The student news site of Hamline University.

The Oracle

The student news site of Hamline University.

The Oracle

The student news site of Hamline University.

The Oracle

Nashville Coop: cluckin’ good!

Read an Oracle reporter’s hot review of a hot nearby hot chicken hot spot, Nashville Coop.
Max Ridenour

In St. Paul, MN, we are certainly a long way from Nashville. A state like Minnesota, known for serving up lutefisk and tater tot hotdish, may not exactly be renowned for the spice tolerance of its denizens. For capsaicin fiends like myself, Nashville Coop is an oasis. Just a short drive or bus ride away from the Hamline campus, the restaurant is located on Snelling Ave slightly past Macalester. Experiencing it for the first time was something like an awakening of the senses. Though this is far from my first time experiencing the Coop, I revisited it alongside friends Graham Findell and Kara Hageman to provide a more comprehensive review.

Nashville Coop began as a food truck during the summer of 2020, which can still be spotted in the parking lot behind the restaurant. Founder Arif Mohamed spawned the idea while waiting in line for Nashville-style hot chicken in Los Angeles and talking with his father about opening something similar in Minnesota. 

As the Nashville Coop website describes, “It started as a casual conversation. Two weeks later, Arif went back for more and hatched a serious plan to do hot chicken back home, with a twist, using his mother’s homemade blend of Ethiopian spices.” The idea has since expanded into a small franchise, sporting three brick-and-mortar locations including another spot proximal to the University of Minnesota campus in Stadium Village. The establishment is also a proudly Black-owned business. 

A wall decal at the Nashville Coop reads “You are the bag secure yourself.” (Max Ridenour)

The results are both innovative and exquisite. After meeting with my friends and grabbing our seats, I placed my usual order of chicken strips at the front counter. The menu is extremely limited, offering chicken strips, a chicken “sammich” consisting of strips between a toasted bun, and a Texas Toast meal with strips and toast. All meals come with a side of fries; Mac & cheese, coleslaw and extra sauce can also be ordered on the side along with fountain sodas and Jarritos products. 

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Though each meal option costs between $13 to $15, the portion sizes and quality of the food are well worth the price. I received a basket overflowing with giant tenders, two cups of dipping sauce, a cup of pickles and a whole heap of fries. Customers can choose their own spice level, ranging from the appropriately tame “MN Nice” to the ferocious “Cluckin’ Hot” that I have only been foolhardy enough to try once. I had recently subjected my stomach to a barrage of spicy food so I took it easy this time and chose “Coop,” the medium spice option. 

The tenders always come crispy, juicy and piping hot, with a delectable blend of spices that still had a nice kick even though I opted for a less spicy option, but for me, the eternal highlight is the sauce. Nashville Coop is in possession of some secret formula that allows them to concoct a wickedly tangy and mouthwatering dipping sauce that has never disappointed. It is somewhat comparable to a Cajun mayo and complements the chicken and fries perfectly. The fries themselves are an underrated part of the culinary experience– some combination of the batter and the way they are cooked results in the perfect consistency.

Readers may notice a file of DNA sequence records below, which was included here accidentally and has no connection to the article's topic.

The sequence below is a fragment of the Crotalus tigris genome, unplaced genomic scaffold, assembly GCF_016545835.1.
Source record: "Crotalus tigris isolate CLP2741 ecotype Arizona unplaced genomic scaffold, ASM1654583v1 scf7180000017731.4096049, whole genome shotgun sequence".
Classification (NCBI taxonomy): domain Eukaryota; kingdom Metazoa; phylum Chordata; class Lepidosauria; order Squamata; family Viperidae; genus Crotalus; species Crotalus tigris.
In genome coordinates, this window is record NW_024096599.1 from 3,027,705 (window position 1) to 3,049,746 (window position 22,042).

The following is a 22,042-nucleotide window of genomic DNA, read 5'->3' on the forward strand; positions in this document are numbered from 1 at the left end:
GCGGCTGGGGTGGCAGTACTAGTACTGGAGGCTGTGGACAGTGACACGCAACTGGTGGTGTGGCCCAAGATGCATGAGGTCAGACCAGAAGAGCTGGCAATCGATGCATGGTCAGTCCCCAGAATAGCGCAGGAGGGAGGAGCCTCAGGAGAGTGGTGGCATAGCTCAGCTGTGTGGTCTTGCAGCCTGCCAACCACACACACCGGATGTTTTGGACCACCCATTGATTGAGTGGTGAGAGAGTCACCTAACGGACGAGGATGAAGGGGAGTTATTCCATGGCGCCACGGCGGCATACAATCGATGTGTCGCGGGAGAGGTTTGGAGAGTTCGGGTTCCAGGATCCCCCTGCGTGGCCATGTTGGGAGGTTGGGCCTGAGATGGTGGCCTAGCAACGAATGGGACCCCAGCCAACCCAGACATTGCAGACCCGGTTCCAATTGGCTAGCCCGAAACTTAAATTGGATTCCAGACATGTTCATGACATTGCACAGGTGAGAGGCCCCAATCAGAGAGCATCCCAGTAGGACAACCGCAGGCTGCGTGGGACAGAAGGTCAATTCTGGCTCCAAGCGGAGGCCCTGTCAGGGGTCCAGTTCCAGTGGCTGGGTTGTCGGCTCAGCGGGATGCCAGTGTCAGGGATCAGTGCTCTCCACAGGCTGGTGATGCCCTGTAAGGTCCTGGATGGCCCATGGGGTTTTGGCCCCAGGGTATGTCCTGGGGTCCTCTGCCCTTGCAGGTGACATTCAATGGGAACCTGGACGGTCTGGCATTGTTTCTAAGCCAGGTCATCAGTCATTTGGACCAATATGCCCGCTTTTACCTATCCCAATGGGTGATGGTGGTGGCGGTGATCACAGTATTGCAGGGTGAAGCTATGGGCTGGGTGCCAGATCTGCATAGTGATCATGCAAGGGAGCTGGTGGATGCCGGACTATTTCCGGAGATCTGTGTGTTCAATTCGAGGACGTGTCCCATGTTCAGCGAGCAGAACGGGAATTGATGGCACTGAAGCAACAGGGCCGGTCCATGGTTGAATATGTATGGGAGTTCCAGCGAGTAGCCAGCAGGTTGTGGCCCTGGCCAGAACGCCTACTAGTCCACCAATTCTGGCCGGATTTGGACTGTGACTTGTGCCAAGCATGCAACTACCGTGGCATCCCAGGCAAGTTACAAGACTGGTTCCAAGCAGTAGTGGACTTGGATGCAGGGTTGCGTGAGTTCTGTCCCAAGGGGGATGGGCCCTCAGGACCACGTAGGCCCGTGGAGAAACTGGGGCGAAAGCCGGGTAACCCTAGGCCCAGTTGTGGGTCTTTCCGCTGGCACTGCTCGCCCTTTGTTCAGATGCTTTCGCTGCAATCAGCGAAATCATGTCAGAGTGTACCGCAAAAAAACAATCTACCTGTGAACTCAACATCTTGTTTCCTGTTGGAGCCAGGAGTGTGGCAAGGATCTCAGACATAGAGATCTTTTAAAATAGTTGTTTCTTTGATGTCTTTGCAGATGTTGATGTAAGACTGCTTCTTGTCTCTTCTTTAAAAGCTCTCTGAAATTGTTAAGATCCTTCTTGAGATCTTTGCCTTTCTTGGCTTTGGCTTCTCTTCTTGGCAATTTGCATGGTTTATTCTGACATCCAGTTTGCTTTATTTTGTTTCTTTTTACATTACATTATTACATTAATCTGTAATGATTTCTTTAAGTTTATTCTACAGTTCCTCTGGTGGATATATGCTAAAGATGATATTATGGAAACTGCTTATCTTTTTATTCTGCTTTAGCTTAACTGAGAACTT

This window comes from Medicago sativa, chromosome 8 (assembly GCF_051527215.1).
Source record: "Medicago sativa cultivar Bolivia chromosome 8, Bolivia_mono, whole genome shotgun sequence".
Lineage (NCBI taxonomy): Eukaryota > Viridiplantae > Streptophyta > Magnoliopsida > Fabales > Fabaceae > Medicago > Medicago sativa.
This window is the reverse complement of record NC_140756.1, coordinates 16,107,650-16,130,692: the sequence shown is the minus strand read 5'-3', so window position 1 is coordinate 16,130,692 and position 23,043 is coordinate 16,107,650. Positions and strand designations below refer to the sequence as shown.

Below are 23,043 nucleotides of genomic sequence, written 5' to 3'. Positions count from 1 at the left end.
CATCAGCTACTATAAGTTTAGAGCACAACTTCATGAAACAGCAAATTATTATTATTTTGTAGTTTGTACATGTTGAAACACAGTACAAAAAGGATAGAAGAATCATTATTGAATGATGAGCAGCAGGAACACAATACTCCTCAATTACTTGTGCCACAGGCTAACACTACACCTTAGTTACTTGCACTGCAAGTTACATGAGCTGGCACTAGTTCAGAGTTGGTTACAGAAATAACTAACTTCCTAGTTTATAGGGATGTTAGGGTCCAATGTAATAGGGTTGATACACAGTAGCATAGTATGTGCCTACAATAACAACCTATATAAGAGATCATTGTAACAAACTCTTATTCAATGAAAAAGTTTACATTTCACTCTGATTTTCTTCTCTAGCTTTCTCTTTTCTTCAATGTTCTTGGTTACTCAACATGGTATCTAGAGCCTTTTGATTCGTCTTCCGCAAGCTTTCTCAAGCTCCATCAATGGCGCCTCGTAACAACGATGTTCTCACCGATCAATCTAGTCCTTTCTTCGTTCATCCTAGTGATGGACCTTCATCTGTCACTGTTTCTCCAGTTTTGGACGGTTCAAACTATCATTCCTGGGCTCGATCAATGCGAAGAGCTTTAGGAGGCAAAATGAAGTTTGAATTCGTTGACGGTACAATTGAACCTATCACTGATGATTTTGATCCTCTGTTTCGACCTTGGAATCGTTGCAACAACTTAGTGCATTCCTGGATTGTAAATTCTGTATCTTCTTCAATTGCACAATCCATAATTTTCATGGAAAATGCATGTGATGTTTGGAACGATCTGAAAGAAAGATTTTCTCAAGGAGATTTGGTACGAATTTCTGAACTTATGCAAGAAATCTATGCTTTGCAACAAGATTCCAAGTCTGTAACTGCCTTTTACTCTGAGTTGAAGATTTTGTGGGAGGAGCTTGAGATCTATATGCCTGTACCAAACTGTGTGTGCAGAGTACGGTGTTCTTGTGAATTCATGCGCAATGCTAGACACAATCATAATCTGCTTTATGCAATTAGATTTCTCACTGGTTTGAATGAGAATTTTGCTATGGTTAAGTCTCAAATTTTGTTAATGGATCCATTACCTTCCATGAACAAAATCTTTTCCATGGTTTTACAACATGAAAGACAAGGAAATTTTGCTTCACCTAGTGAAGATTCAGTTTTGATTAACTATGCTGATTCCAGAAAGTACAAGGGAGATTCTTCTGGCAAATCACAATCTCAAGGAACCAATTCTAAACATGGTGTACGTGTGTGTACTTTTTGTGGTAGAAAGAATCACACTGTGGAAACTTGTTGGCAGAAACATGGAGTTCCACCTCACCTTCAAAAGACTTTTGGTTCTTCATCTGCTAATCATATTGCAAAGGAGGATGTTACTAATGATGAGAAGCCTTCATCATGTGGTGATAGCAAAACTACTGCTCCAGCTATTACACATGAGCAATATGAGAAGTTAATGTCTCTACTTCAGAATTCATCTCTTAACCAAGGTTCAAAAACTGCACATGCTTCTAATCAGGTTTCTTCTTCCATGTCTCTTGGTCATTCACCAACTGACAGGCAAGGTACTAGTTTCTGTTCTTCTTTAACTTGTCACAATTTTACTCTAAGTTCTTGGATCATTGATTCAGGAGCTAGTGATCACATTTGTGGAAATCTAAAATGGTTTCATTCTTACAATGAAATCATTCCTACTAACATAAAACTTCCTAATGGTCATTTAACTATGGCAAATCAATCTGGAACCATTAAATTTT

After we finished devouring our food, I asked my friends for their thoughts. Neither Findell nor Hageman were first-timers at the Coop, and both had been coming since 2022. While Findell visits more often at around a once-a-month basis, Hageman saves it for special occasions. 

“I go maybe once or twice a year. My stomach is sensitive, I gotta watch it. It’s a special treat,” she said. The food offered by Nashville Coop can certainly prove to be intense for those who have a more delicate digestive system like myself, meaning I also visit on a more limited basis. When asked about the quality of the food itself, both sang the praises of Nashville Coop’s flavor variety in comparison to other local options. 

“The quality of the tender itself is better than a traditional chain,” Findell said.

“I think that their sauce is better than [Raising] Cane’s, and they actually give us more sauce,” Hageman said. Raising Cane’s, another fried chicken chain in the area, follows a similar model as Nashville Coop, offering a limited menu with a few staples. Other chicken restaurants such as Dave’s Hot Chicken, which is opening a new establishment along Ford Parkway, have also attempted to emulate the formula. However, for Findell and Hageman, Nashville Coop stands out amongst the crowd. 

“This is the only good hot chicken tender place here,” Findell said.  “The major chains that do it aren’t good. SmashBurger has hot chicken. It’s not great. And then Dave’s [Hot Chicken]: there was one that opened in Plymouth or Minnetonka, I think, and it’s not good.”

While there may not be a wealth of other exceptional options for chicken lovers in the city, Hageman recommended Bebe Zito, a spot in Uptown that serves ice cream alongside a limited food menu that prominently features fried chicken. 

“Their chicken’s good. It’s not dry; it’s dripping in sauce. The sauces they do put on it: it’s a honey butter. It’s really good,” Hageman said. 

If you have been looking to grub out while also supporting Black-owned businesses in the neighborhood, Nashville Coop is the place to go. Everyone that I have brought has invariably become a loyal convert and repeat customer, and Findell and Hageman are no exceptions. 

“At Nashville Coop, I am part of the clean plate club,” Hageman said.

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